Writer and self-styled “raging socialist” Barbara Ehrenreich said Wednesday night she was in New Haven as a “criminal.”
“The sentencing is tomorrow,” she told the Yale Political Union. “I’m here to spend what could be my last night of freedom with you.”
Ehrenreich appeared as the keynote speaker at the YPU’s first debate of the semester, “Resolved, the minimum wage should be raised to $15.” But she began her speech in favor of the resolution by discussing her Dec. 10 arrest for disturbing the peace while demonstrating with Yale students and unionized workers in favor of child-care benefits for hospital employees.
“What is the economy for, if it does not allow people to live in some measure of freedom and security?” Ehrenreich, a contributing editor of Harper’s magazine, asked.
The author of 12 non-fiction books, Ehrenreich received a Sydney Hillman Award for Journalism after a chapter from her 2002 “Nickel and Dimed: On (Not) Getting by in America,” a national best-seller, appeared in Harper’s. The book details the hardships Ehrenreich experienced while working as a waitress, a cleaning woman and an employee of Wal-Mart from 1998-2000.
The book has also been a source of public outcry. After being selected as summer reading for incoming freshmen at the University of North Carolina at Chapel Hill, “Nickel and Dimed” was attacked in July 2003 by Republican legislators in North Carolina who objected to the book’s “liberal bias.”
Ehrenreich answered challenges of arrogance and insensitivity to “the people who are paying the bills” by asserting that the working poor are in fact the primary “philanthropists” in American society.
“We are building up a huge karmic debt to the workers of this country, and of the world, who are putting all their energy into our economy,” she said. “It is time to end this involuntary philanthropy of the working poor, and to end the very notion of the ‘working poor.’ That should be an oxymoron.”
Ehrenreich argued that the costs of raising the minimum wage would be more than offset by the economic stimulus the working poor could provide the economy with enough money for utilities and relative luxuries. She cited Henry Ford’s philosophy of paying his employees enough to afford his cars as a solution to what she called “a crisis of consumption.”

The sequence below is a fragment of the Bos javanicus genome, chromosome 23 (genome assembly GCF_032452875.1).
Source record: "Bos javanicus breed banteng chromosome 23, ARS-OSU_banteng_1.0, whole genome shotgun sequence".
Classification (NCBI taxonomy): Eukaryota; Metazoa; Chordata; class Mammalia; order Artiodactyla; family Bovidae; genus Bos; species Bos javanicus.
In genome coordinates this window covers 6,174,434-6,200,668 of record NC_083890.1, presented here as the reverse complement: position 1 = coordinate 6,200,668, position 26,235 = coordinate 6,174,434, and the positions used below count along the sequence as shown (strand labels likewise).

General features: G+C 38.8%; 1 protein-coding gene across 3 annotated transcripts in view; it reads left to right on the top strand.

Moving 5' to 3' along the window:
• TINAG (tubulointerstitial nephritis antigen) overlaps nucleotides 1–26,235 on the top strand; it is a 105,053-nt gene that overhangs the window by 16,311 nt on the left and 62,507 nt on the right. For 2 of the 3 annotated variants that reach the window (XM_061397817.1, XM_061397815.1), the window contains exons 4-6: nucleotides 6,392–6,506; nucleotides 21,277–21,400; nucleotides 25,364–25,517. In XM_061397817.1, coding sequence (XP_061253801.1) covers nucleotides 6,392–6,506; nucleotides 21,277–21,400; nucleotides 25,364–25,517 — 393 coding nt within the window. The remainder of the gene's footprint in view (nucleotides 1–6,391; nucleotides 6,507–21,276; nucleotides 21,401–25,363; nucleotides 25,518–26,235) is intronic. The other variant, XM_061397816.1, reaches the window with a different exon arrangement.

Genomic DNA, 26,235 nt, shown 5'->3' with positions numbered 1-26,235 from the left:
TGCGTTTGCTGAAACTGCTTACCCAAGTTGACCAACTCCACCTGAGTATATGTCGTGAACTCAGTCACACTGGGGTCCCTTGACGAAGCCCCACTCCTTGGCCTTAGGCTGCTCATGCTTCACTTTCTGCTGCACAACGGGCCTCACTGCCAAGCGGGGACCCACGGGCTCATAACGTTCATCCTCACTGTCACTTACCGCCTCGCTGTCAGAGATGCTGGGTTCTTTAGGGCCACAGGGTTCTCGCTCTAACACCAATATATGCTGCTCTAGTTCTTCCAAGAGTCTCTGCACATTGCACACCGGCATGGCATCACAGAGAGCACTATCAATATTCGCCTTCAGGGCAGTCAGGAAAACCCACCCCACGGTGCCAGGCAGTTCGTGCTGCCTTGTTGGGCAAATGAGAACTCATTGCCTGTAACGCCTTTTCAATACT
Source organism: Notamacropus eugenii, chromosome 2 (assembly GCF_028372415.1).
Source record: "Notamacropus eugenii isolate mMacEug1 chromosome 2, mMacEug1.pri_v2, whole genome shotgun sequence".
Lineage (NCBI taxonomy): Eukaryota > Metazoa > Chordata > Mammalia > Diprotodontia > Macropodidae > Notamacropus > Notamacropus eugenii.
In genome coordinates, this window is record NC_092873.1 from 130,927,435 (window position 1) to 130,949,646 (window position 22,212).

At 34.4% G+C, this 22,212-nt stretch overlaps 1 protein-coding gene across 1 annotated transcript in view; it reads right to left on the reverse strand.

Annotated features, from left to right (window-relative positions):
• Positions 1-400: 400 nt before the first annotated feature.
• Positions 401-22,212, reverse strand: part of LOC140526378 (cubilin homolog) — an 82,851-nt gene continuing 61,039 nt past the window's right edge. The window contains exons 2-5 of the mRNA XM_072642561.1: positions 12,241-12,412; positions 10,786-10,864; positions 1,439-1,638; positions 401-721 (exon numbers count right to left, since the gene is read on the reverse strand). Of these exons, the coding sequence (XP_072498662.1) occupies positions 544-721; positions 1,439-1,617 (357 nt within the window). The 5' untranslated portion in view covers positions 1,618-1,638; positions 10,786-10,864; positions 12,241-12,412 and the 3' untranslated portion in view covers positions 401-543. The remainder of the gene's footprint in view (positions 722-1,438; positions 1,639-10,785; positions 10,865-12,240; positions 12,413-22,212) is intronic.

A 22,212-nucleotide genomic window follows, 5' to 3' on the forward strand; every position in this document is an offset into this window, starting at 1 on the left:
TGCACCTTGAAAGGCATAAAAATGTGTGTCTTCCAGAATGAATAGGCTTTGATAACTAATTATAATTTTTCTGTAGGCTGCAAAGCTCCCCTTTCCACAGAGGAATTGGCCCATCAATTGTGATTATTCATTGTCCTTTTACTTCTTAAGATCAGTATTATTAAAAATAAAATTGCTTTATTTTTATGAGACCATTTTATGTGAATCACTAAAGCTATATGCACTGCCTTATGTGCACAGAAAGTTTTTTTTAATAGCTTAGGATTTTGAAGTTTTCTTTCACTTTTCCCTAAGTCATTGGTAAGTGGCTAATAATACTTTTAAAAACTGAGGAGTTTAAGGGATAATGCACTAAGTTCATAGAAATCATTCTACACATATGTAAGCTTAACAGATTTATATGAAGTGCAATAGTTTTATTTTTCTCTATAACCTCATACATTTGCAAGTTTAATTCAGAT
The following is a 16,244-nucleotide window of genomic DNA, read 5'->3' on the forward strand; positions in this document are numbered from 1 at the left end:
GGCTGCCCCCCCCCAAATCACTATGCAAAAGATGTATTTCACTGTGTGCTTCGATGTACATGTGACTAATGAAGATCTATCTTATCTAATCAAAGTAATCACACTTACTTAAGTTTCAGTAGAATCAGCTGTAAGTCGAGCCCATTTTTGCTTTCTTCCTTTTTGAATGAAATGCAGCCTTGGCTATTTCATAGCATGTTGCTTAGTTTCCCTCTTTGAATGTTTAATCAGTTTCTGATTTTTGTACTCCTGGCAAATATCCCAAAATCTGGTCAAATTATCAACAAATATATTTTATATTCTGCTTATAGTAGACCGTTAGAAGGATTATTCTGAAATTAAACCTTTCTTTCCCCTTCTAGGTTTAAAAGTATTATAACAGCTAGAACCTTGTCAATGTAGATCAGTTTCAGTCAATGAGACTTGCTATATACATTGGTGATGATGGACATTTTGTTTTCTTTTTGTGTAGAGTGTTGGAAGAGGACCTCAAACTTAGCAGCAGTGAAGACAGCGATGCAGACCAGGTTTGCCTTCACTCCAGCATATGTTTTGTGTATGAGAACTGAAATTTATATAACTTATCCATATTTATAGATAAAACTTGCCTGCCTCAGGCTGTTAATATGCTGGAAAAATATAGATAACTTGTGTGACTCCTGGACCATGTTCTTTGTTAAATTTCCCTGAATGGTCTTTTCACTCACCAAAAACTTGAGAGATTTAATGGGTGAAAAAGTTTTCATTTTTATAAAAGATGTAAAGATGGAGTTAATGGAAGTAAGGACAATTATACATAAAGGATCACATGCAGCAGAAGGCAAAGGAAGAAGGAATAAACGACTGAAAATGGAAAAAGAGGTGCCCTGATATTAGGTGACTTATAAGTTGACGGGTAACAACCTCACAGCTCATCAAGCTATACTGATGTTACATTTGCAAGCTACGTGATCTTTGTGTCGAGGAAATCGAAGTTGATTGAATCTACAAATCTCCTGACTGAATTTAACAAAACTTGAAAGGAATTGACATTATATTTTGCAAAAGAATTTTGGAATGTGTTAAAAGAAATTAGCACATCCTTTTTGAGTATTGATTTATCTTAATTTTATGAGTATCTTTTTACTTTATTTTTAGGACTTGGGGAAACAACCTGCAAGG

“Many Wal-Mart employees I worked with couldn’t afford Wal-Mart’s clothes, not even clothes on the discount rack,” she said. “The problem is that most companies don’t treat their workers as assets; they treat them as renewable resources.”
Following Ehrenreich’s speech, the YPU gave her a standing ovation, and some members of the audience said they admired her dedication to the topic.
“I admire the fact that she went beyond the theoretical and really worked to survive at low pay,” Erica Franklin ’05 said.
Liselle Regis ’05 said Ehrenreich’s years among the working poor were a credit to her wisdom.
“She didn’t just sit and write based on her theories,” Regis said. “She went in headfirst and worked alongside the people she wants to help.”
But some audience members said they were less swayed by Ehrenreich’s words.
“She was a good speaker, of course, but she was rash at times, and looked over a lot of key points,” Anthony Zimmer ’07 said.
Others were critical of what they considered a lack of solutions offered in the keynote speech.
“[Ehrenreich] talked a lot about compassion for the poor — but not about how we’re going to raise the money to help them,” Gaby Orochena ’07 said.
Ehrenreich has also written for TIME Magazine, The New York Times Magazine, The Washington Post Magazine, Ms., Esquire, The Atlantic Monthly, The Nation, The New Republic, and The Progressive.
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